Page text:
Guest: Thank you for inviting me, Mirta. I’m excited to be here. As an Israeli, born and living in Israel, I write my historical novels in Hebrew, and I am happy that my book, The First Mrs. Rothschild, has been translated into English and distributed by Amazon Crossing. It presents the life story of the Rothschild family in the Judengasse (the Alley of the Jews) in Frankfurt, who rose from extreme poverty to a global economic empire. The story takes place between the years of 1770 to 1849; from the marriage of Gutle to Meir Amschel Rothschild, until her death at the age of 96. The idea of writing this book was born from my visit to the agricultural settlements in Israel under the patronage of Baron Edmond de Rothschild, the well-known philanthropist. The visit was intense and aroused in me the desire to get to know him more deeply. I started to read books about Rothschild, and the more I read, the more I felt like writing a novel about him. I continued reading and reached the roots of the Baron, his grandfather, Meir Amschel (or Mayer Anshel, it’s the same) Rothschild, who lived in the Jewish ghetto in Frankfurt and raised the family from a state of dire poverty to a great wealth. This inspired me to write the novel about the founder of the Rothschild family.
Host: I certainly can understand being intrigued by the family’s founder; however, your book is written through the eyes of his wife, Gutle. Correct?
Guest: Right. I wanted to place the wife in the center of the scene. During my research I discovered that historians wrote a lot about the founder and his five children, and very little about his wife, Gutle, and her daughters. I regretted that. I was curious to know Gutle’s character. So, I continued to read and find details about Gutle. Every piece of information I found was like a diamond. I collected all the details into a chart which turned into a puzzle I could piece together to discover her character. I found a very special woman: a modest, intelligent woman with a big heart, giving, helping each person. Her kitchen was a shelter. Anyone who wanted to pour out his heart to someone, would come to her kitchen. She knew her place as a woman (it was the 18th century), knew when to keep quiet and when to say what she thinks. She had a wise heart and great understanding. For example, she used to send shirts from Judengasse to her son Nathan in London. She knew that Nathan was a very rich man and could buy expensive shirts in London, so why did she send him shirts? Because she was worried her son was changed. He made contact with the high society and showed signs of vanity. She didn’t want him to forget where he came from. She knew that when a shirt from Judengasse would touch his skin–he would never forget where he came from.
Her modesty is self-evident. She never left the ghetto even though her children were already living in palaces and offered her rooms there. Gutle loved Meir Amshel and supported him all along. Despite his strength and energy, he needed his wife behind him. This woman captivated me, and I decided to give her a stage and pass on the family story through her.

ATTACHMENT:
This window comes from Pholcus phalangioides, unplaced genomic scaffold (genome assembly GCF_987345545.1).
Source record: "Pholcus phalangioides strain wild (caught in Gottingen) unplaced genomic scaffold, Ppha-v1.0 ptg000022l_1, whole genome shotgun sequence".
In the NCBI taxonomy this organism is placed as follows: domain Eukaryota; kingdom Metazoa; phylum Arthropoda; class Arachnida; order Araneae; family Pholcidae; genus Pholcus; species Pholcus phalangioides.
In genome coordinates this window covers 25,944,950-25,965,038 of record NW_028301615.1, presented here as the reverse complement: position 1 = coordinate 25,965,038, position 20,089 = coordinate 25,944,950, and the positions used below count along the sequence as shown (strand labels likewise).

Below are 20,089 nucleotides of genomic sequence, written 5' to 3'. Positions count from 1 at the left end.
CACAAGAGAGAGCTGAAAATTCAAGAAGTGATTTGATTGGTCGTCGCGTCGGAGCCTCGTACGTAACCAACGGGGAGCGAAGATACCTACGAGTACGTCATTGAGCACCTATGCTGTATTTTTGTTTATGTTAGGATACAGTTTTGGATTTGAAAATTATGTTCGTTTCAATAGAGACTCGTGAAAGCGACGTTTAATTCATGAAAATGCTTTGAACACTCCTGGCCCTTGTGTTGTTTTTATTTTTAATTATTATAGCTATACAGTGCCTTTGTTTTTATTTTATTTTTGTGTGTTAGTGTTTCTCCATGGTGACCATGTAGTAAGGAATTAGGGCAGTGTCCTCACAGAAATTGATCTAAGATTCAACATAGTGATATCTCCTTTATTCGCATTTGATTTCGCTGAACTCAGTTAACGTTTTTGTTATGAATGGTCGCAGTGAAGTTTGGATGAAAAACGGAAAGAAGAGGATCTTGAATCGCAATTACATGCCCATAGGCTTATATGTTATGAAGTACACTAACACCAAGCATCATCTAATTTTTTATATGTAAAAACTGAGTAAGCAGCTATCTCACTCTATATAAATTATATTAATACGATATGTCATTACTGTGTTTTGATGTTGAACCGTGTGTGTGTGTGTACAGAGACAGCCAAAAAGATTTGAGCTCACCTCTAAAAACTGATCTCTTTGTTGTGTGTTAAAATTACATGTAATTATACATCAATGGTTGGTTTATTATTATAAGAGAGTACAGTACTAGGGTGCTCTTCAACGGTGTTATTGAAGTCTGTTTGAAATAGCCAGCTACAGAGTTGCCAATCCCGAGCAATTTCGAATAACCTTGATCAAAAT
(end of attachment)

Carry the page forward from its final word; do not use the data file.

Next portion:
Host: That was what had me glued to the page — Gutle’s story and her views on life, family and their place in the world. Why do you think Jewish Historical Fiction is an important, stand-alone, genre?
Guest: As an ancient people thousands of years old that spread across the globe, we have become rich in a wide range of Jewish cultures – each diaspora and its Jewish culture: culture, language and creativity. Our Jewish history is rich in events, figures, upheavals, ups and downs – great achievements in the face of terrible tragedies. All of these are immortalized in the books of history, the first of which is of course the Bible that unfolds the history of our people and is a central focus of Jewish culture for generations. I see the historical novel as an important means of combining literary fiction with historical reality, which gives the reader an opportunity to become acquainted with the world of the Jews in a fascinating way. I sometimes hear history teachers say that the historical novel can bring students closer to history lessons. I consider it important that future generations become acquainted with Jewish history, and the historical novel is an integral part of the means of realizing this.
Host: And how would you differentiate a history book from a historical novel?
Guest: The fiction in the historical novel is adapted to the historical facts and fills in the gaps, the same gaps that the history books skip over, such as the moves of the mind, descriptions of emotions and thoughts, and the influence of these on the chain of events. For example, regarding my book, The First Mrs. Rothschild, historical sources indicate that Gutle, the wife of the founder, Meir Amshel Rothschild, gave birth to 19 children, of whom 10 survived. I must not change this basic fact. But I think as a woman, as a mother, as a writer – a mother who loses one baby feels she has lost her world. Gutle lost 9 children. The historian does not dwell on the mental state of the grieving mother. His role is to describe the sequence of events. In the historical novel I was given the opportunity to fill in the blanks and give a broad canvas to the loss. The historical novel develops in the reader an interest in the character and period. In The First Mrs. Rothschild, the historical background is woven throughout the novel: the Napoleonic Wars, the French Revolution, the Industrial Revolution, the Damascus plot. Quite a few readers turn after reading the historical novel to other sources to enrich their knowledge of the period.